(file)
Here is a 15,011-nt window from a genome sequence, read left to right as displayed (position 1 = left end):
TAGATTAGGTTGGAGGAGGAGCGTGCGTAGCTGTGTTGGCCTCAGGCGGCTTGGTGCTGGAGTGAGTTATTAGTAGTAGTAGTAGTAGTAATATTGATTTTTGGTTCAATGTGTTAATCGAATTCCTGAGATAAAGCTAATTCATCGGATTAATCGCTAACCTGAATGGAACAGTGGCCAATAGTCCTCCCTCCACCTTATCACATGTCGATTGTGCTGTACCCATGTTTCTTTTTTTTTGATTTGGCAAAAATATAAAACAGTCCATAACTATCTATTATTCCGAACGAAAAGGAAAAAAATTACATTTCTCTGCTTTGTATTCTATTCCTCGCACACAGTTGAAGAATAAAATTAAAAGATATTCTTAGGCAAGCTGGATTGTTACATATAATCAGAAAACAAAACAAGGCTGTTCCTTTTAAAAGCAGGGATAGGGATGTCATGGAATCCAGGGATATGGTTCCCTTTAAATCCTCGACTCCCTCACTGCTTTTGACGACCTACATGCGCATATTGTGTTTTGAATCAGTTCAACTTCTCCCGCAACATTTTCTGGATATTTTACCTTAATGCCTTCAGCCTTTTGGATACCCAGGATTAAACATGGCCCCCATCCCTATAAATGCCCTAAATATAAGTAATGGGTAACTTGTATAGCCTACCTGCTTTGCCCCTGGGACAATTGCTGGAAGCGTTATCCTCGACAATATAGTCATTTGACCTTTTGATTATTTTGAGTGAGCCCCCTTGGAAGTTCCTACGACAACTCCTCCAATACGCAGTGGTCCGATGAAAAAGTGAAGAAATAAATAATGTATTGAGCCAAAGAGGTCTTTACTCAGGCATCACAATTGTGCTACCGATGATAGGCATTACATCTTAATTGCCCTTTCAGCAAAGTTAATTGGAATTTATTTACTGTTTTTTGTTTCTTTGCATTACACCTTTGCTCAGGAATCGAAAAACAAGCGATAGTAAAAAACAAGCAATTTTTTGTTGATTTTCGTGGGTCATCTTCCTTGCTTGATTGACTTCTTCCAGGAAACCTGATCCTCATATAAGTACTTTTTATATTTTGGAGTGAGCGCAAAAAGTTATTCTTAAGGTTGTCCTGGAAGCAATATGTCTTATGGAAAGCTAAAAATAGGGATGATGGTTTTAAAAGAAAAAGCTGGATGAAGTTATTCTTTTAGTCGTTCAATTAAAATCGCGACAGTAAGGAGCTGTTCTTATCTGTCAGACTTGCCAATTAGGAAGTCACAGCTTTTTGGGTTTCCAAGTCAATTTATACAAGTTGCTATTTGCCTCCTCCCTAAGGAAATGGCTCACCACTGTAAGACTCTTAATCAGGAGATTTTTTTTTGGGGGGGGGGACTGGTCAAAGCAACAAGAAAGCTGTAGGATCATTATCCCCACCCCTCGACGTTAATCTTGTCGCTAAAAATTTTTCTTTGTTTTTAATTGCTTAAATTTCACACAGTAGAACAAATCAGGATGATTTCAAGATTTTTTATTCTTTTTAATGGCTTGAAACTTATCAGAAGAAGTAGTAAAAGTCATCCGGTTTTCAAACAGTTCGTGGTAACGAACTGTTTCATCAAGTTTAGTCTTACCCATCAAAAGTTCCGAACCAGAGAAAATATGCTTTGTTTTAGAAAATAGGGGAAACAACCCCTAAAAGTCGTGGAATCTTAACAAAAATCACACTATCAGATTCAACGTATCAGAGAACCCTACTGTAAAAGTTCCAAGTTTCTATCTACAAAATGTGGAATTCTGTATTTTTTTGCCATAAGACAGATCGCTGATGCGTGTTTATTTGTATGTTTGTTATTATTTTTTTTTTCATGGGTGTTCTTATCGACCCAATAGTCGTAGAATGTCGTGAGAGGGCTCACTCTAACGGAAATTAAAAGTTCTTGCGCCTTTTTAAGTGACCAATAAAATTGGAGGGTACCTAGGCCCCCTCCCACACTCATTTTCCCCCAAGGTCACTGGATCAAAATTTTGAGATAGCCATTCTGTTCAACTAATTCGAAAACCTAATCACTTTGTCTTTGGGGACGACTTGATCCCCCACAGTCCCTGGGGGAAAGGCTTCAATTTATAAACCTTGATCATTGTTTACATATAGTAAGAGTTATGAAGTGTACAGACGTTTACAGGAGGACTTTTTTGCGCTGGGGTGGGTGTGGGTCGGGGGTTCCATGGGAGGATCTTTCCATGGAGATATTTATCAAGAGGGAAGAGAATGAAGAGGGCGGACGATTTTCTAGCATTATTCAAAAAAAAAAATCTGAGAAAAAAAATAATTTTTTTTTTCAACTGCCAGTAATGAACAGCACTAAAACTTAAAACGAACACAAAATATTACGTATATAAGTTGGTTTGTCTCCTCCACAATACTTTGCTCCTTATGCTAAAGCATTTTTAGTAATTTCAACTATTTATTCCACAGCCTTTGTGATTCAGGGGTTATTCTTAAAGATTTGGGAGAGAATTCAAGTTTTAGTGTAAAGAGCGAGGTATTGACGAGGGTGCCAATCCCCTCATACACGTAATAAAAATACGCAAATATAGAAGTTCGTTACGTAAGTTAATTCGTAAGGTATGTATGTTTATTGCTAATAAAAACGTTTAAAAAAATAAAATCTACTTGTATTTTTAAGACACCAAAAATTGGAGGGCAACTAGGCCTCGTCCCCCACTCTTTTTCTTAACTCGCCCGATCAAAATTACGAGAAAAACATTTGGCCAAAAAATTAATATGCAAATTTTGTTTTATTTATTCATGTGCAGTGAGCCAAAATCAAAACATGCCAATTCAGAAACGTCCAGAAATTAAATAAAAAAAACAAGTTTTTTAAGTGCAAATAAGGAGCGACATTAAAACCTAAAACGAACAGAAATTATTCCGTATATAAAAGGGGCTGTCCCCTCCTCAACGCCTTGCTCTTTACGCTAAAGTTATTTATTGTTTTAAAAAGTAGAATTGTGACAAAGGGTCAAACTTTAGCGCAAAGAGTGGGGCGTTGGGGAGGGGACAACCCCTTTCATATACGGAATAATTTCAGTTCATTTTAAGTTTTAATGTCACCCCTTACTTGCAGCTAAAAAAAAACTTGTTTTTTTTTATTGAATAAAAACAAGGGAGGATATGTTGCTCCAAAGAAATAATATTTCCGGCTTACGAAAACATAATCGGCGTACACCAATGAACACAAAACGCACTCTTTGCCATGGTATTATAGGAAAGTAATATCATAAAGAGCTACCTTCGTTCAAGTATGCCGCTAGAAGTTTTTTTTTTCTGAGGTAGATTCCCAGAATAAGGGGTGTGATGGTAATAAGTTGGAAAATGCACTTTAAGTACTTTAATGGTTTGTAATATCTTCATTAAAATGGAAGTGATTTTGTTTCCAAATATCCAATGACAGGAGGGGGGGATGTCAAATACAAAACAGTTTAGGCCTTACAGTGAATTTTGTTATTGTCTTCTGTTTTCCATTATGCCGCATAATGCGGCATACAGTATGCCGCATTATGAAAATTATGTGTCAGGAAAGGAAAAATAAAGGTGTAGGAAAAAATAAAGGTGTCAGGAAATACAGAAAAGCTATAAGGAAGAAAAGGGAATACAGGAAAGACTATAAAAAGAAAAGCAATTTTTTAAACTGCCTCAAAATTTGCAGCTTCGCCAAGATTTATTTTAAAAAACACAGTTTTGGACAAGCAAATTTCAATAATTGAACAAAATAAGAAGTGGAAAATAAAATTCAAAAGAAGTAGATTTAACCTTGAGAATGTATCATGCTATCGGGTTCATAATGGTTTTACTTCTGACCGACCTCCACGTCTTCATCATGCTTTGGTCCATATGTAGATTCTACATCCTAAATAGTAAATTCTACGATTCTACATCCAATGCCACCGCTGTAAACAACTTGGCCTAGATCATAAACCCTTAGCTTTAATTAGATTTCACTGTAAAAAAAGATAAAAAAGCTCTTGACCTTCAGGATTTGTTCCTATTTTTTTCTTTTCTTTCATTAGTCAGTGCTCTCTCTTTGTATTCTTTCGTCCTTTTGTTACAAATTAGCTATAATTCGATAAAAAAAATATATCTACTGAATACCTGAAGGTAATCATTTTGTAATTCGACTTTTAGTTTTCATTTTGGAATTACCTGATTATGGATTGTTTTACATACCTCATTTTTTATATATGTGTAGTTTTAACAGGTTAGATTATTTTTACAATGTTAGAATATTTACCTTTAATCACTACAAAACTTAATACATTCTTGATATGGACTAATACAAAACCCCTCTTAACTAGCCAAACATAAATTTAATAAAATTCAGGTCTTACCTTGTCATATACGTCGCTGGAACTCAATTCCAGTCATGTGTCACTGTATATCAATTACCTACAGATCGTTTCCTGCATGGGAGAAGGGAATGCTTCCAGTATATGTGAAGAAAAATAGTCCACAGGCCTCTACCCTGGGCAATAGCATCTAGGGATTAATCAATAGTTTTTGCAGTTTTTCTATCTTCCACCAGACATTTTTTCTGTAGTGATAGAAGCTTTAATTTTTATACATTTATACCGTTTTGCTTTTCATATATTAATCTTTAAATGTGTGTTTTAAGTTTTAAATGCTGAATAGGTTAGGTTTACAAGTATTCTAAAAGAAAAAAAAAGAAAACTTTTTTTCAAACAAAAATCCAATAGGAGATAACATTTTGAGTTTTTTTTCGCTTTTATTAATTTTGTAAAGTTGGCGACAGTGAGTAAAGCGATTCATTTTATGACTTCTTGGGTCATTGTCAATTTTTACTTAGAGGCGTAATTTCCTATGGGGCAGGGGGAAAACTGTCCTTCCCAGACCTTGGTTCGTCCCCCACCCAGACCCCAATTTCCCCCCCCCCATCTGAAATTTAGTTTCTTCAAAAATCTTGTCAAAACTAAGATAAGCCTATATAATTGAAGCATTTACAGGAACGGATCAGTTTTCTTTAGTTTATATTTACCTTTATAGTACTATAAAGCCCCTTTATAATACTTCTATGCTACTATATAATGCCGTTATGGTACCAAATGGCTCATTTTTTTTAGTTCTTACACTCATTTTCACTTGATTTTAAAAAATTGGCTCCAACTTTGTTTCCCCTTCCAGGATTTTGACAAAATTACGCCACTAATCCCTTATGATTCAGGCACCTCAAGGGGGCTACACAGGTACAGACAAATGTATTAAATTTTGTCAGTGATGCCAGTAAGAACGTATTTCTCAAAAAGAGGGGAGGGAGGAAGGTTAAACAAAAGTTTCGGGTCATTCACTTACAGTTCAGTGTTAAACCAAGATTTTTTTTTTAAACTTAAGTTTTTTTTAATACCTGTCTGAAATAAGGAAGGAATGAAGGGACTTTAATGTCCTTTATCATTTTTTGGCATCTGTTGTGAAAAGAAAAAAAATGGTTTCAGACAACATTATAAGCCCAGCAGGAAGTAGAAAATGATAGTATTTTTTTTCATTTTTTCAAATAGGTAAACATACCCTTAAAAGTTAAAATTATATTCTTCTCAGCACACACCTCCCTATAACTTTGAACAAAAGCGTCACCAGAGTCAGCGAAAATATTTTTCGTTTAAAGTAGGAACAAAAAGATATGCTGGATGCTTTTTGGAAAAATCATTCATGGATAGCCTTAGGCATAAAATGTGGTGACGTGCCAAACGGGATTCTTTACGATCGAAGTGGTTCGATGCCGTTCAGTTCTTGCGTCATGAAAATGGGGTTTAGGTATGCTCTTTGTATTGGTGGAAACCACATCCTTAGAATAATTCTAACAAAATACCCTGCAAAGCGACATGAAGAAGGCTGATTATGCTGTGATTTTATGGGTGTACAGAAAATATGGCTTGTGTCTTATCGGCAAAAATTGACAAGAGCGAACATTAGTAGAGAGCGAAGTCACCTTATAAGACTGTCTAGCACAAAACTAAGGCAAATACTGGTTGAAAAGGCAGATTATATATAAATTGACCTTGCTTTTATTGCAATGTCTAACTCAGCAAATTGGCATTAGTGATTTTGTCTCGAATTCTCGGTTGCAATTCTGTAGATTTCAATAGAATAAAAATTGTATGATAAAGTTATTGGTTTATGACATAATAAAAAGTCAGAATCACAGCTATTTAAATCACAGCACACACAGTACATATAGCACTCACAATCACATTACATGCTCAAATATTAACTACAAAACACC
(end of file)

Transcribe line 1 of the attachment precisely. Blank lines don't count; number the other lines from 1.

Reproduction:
Here is a 15,011-nt window from a genome sequence, read left to right as displayed (position 1 = left end):